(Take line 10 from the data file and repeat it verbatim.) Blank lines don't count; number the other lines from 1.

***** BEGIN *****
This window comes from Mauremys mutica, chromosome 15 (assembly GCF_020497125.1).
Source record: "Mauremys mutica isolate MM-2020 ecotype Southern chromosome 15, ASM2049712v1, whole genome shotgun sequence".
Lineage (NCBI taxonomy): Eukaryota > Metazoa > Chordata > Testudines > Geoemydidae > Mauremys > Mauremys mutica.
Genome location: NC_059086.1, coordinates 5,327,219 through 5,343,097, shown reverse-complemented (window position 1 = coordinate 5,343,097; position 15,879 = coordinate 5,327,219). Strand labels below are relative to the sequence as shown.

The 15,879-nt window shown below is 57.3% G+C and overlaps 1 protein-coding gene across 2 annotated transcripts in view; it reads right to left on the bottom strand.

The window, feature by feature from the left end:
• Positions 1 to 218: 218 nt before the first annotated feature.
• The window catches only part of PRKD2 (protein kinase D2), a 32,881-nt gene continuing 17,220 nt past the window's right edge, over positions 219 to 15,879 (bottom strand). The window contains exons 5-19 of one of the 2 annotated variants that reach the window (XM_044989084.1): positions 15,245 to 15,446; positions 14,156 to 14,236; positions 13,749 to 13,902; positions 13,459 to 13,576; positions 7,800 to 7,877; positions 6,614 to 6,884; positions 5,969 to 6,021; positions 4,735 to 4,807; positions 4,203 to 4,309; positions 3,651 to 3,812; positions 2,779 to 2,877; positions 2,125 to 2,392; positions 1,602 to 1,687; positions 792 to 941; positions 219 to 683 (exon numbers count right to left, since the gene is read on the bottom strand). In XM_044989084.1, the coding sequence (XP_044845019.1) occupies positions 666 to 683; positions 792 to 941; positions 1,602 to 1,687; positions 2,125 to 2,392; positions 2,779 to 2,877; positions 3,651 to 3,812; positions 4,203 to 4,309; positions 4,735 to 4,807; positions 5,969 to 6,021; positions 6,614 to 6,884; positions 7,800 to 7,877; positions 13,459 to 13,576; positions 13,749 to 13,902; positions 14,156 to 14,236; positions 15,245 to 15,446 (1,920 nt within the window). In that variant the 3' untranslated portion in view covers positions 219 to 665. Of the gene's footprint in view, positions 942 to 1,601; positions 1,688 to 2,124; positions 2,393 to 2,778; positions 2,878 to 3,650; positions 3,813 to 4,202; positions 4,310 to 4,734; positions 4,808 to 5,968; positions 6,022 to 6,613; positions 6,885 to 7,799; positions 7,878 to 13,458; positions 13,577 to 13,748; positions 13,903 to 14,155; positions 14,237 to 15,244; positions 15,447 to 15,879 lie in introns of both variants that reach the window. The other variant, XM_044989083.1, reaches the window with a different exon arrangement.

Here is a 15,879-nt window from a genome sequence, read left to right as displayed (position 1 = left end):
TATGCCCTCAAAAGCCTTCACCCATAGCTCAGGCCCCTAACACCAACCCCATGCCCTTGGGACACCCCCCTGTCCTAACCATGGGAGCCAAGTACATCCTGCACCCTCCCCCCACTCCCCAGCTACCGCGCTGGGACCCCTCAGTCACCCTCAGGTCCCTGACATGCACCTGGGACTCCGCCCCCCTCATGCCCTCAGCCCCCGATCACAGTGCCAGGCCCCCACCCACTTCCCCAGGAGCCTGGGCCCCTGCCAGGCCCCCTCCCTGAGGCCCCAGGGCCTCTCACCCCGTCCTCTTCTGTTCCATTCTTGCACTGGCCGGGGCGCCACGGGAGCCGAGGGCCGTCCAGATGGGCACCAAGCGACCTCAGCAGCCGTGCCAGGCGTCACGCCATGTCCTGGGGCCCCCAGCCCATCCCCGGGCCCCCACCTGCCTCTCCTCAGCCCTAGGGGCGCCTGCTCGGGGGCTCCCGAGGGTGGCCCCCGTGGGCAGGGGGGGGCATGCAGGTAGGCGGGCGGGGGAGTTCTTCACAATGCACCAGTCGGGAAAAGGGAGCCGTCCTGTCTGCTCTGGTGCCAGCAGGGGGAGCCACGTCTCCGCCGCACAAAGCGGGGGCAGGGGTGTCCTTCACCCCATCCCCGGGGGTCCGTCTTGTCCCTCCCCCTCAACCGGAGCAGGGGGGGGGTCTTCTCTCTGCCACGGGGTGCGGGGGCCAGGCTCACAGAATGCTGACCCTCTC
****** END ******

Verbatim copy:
TATGCCCTCAAAAGCCTTCACCCATAGCTCAGGCCCCTAACACCAACCCCATGCCCTTGGGACACCCCCCTGTCCTAACCATGGGAGCCAAGTACATCCTGCACCCTCCCCCCACTCCCCAGCTACCGCGCTGGGACCCCTCAGTCACCCTCAGGTCCCTGACATGCACCTGGGACTCCGCCCCCCTCATGCCCTCAGCCCCCGATCACAGTGCCAGGCCCCCACCCACTTCCCCAGGAGCCTGGGCCCCTGCCAGGCCCCCTCCCTGAGGCCCCAGGGCCTCTCACCCCGTCCTCTTCTGTTCCATTCTTGCACTGGCCGGGGCGCCACGGGAGCCGAGGGCCGTCCAGATGGGCACCAAGCGACCTCAGCAGCCGTGCCAGGCGTCACGCCATGTCCTGGGGCCCCCAGCCCATCCCCGGGCCCCCACCTGCCTCTCCTCAGCCCTAGGGGCGCCTGCTCGGGGGCTCCCGAGGGTGGCCCCCGTGGGCAGGGGGGGGCATGCAGGTAGGCGGGCGGGGGAGTTCTTCACAATGCACCAGTCGGGAAAAGGGAGCCGTCCTGTCTGCTCTGGTGCCAGCAGGGGGAGCCACGTCTCCGCCGCACAAAGCGGGGGCAGGGGTGTCCTTCACCCCATCCCCGGGGGTCCGTCTTGTCCCTCCCCCTCAACCGGAGCAGGGGGGGGGTCTTCTCTCTGCCACGGGGTGCGGGGGCCAGGCTCACAGAATGCTGACCCTCTC